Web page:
September 30, 2004
Why Threat Modeling matters
Today I thought I would drop a post about WHY threat modeling matters. I recently came across an incident in my own software where quite frankly an unknown vulnerability existed because in my mind, a threat model was not being completely thought out. I am not ashamed to admit this was a failing on my part, especially since I lead the entire process. I could easily have swept this under the rug since I caught this before the product was released, but I think there is a good lesson to be learned here that I would like to let my fellow secure software architects see what I have learned here.
What is funny about this is it was a compounded failure based on the traditional old adage of 'get it to market'. In the spring we launched a pre-release program of our Intrusion Prevention System with great success. The software did exactly what it was intended to do, and hold that to UI enhancement issues and a conflict bug with Symantec's antivirus product (unfortunately a COMMON problem in our industry), everything was looking good for an end of summer launch.
Routinely I hold what Joel likes to call 'hallway usability tests'. Basically you pull people in that have no clue about your software and let them muck with it, and watch how they deal with it. I try to do this on any major new feature I add, but since this was a new product I did a complete software test like this with three different groups of people.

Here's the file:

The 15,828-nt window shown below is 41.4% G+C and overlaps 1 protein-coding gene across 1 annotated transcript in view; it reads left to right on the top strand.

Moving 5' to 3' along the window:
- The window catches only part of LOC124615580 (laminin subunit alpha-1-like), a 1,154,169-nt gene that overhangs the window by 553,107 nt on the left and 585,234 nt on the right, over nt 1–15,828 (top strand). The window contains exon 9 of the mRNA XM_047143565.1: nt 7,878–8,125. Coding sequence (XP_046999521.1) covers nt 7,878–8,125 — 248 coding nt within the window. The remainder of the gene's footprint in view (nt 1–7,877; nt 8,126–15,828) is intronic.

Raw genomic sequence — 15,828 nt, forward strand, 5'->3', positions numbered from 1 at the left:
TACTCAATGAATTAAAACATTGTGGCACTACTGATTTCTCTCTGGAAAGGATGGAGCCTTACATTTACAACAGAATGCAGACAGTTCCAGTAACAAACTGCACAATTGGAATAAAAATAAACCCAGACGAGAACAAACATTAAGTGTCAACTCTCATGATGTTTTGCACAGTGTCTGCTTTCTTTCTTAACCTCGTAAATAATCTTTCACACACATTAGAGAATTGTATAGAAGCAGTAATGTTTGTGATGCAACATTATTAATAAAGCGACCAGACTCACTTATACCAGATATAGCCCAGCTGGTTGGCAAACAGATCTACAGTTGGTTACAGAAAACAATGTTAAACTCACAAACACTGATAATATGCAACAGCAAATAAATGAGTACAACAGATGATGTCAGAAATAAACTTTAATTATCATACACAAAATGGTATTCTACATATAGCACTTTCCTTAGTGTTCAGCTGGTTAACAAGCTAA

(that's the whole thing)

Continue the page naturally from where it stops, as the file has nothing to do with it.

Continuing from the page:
I started off by getting it in front of a small .NET user group. The reason simply was that this was my first serious attempt of using C# in a standalone app and I wanted to learn about UI design principles as it related to the platform. The testing went ok, and I quickly realized the UI needed an overhaul... which ended up converted the application to use Microsoft's new Inductive User Interface.
The second set of tests I did was at a local University. I basically monopolized a class and had students try to cause the application to die. Rewarding the top student with the purchase of his or her next term books really seemed to drive it home and I had a lot of fun watching them bust the application. I walked away with some interesting lessons and quickly made necessary changes to deal with that. Although I had a lot of failure code paths for tainted data injection, what I didn't account for was data that matched regex, but simply didn't properly exist. (ie: A file path that was valid, but didn't exist in the proper form. Although I checked to see if the file existed, what I didn't do was VALIDATE how the system did the check. More about this later)
Then I did something stupid. I let feature creep walk in and modified my path testing code WITHOUT properly updating the threat model. What the fix did was expose me to a different more serious vulnerability, which I didn't figure out till after my third set of usability tests.
For my third set of usability tests I invited some colleagues and friends from various industries who were REALLY computer savvy, but were not security administrators. I asked them to beat on the thing silly, and ran a contest for most critical bug found and most bugs found. I also turned the night into a full out LAN party in an effort to get these guys to come out and really get into the nitty gritty of ripping the thing to shreds.
One of the incidents reported didn't immediately become obvious until I was reviewing the bugs in the lab that it was so critical, that it would have me HALT product release until a serious architectural change was made. And you wanna know why? Because I got sloppy and didn't update the threat model when I came across a scenario that I knew exposed the product to greater risk.